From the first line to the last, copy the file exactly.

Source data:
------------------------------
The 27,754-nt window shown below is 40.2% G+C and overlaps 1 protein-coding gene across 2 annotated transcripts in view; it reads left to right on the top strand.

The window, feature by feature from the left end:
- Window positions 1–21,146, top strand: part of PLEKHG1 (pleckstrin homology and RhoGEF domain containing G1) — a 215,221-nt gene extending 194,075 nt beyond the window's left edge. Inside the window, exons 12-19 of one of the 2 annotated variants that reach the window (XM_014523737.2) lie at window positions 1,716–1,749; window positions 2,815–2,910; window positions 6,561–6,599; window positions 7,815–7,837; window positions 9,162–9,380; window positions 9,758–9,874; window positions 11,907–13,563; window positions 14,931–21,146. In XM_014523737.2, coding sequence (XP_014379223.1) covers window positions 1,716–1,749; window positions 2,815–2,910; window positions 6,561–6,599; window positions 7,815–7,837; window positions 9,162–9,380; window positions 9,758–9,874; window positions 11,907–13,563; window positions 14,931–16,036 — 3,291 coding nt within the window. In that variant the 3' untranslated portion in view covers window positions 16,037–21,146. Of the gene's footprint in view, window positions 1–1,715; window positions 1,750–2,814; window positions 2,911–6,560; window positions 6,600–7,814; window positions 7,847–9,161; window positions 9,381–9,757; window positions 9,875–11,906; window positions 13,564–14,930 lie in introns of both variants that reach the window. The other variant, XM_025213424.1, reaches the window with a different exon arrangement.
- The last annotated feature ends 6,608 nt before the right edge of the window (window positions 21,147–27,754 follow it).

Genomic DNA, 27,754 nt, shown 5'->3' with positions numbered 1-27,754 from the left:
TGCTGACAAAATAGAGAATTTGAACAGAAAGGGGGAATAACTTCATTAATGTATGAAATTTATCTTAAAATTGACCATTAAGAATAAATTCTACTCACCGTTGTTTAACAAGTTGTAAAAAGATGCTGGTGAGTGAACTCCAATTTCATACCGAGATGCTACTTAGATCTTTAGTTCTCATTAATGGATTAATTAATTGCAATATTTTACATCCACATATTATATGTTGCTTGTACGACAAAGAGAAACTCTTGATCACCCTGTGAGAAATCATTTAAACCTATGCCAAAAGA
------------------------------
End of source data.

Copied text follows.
The 27,754-nt window shown below is 40.2% G+C and overlaps 1 protein-coding gene across 2 annotated transcripts in view; it reads left to right on the top strand.

The window, feature by feature from the left end:
- Window positions 1–21,146, top strand: part of PLEKHG1 (pleckstrin homology and RhoGEF domain containing G1) — a 215,221-nt gene extending 194,075 nt beyond the window's left edge. Inside the window, exons 12-19 of one of the 2 annotated variants that reach the window (XM_014523737.2) lie at window positions 1,716–1,749; window positions 2,815–2,910; window positions 6,561–6,599; window positions 7,815–7,837; window positions 9,162–9,380; window positions 9,758–9,874; window positions 11,907–13,563; window positions 14,931–21,146. In XM_014523737.2, coding sequence (XP_014379223.1) covers window positions 1,716–1,749; window positions 2,815–2,910; window positions 6,561–6,599; window positions 7,815–7,837; window positions 9,162–9,380; window positions 9,758–9,874; window positions 11,907–13,563; window positions 14,931–16,036 — 3,291 coding nt within the window. In that variant the 3' untranslated portion in view covers window positions 16,037–21,146. Of the gene's footprint in view, window positions 1–1,715; window positions 1,750–2,814; window positions 2,911–6,560; window positions 6,600–7,814; window positions 7,847–9,161; window positions 9,381–9,757; window positions 9,875–11,906; window positions 13,564–14,930 lie in introns of both variants that reach the window. The other variant, XM_025213424.1, reaches the window with a different exon arrangement.
- The last annotated feature ends 6,608 nt before the right edge of the window (window positions 21,147–27,754 follow it).

Genomic DNA, 27,754 nt, shown 5'->3' with positions numbered 1-27,754 from the left:
TGCTGACAAAATAGAGAATTTGAACAGAAAGGGGGAATAACTTCATTAATGTATGAAATTTATCTTAAAATTGACCATTAAGAATAAATTCTACTCACCGTTGTTTAACAAGTTGTAAAAAGATGCTGGTGAGTGAACTCCAATTTCATACCGAGATGCTACTTAGATCTTTAGTTCTCATTAATGGATTAATTAATTGCAATATTTTACATCCACATATTATATGTTGCTTGTACGACAAAGAGAAACTCTTGATCACCCTGTGAGAAATCATTTAAACCTATGCCAAAAGA